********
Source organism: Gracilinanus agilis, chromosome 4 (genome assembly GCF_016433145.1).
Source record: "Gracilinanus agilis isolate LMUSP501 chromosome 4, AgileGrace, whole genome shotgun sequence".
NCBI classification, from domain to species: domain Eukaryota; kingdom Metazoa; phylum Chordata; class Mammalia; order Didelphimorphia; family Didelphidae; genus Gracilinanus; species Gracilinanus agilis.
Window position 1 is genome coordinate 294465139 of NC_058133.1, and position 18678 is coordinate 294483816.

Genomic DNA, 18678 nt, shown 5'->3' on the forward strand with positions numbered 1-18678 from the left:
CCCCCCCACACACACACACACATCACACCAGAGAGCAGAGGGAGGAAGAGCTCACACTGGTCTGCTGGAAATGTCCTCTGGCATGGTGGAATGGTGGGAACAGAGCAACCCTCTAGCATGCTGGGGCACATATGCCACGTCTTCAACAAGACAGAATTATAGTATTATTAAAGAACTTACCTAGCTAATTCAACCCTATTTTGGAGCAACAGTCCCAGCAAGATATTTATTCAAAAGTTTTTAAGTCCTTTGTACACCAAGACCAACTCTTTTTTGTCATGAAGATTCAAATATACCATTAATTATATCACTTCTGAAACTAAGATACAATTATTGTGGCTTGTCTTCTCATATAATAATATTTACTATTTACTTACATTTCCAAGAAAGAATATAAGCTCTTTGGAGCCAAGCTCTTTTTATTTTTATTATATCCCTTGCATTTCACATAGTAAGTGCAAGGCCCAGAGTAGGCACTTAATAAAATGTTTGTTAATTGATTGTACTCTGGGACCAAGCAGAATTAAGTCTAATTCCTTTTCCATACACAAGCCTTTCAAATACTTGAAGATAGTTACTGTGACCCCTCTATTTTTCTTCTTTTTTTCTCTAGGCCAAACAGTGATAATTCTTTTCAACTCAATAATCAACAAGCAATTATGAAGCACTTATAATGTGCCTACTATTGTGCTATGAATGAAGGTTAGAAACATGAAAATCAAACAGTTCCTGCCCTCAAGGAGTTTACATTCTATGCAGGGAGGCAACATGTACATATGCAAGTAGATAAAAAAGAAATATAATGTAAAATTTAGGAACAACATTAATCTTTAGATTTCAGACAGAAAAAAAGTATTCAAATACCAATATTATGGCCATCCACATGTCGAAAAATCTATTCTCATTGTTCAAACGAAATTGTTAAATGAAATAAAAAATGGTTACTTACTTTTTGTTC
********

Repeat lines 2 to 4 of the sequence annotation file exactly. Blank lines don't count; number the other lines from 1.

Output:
Source record: "Gracilinanus agilis isolate LMUSP501 chromosome 4, AgileGrace, whole genome shotgun sequence".
NCBI classification, from domain to species: domain Eukaryota; kingdom Metazoa; phylum Chordata; class Mammalia; order Didelphimorphia; family Didelphidae; genus Gracilinanus; species Gracilinanus agilis.
Window position 1 is genome coordinate 294465139 of NC_058133.1, and position 18678 is coordinate 294483816.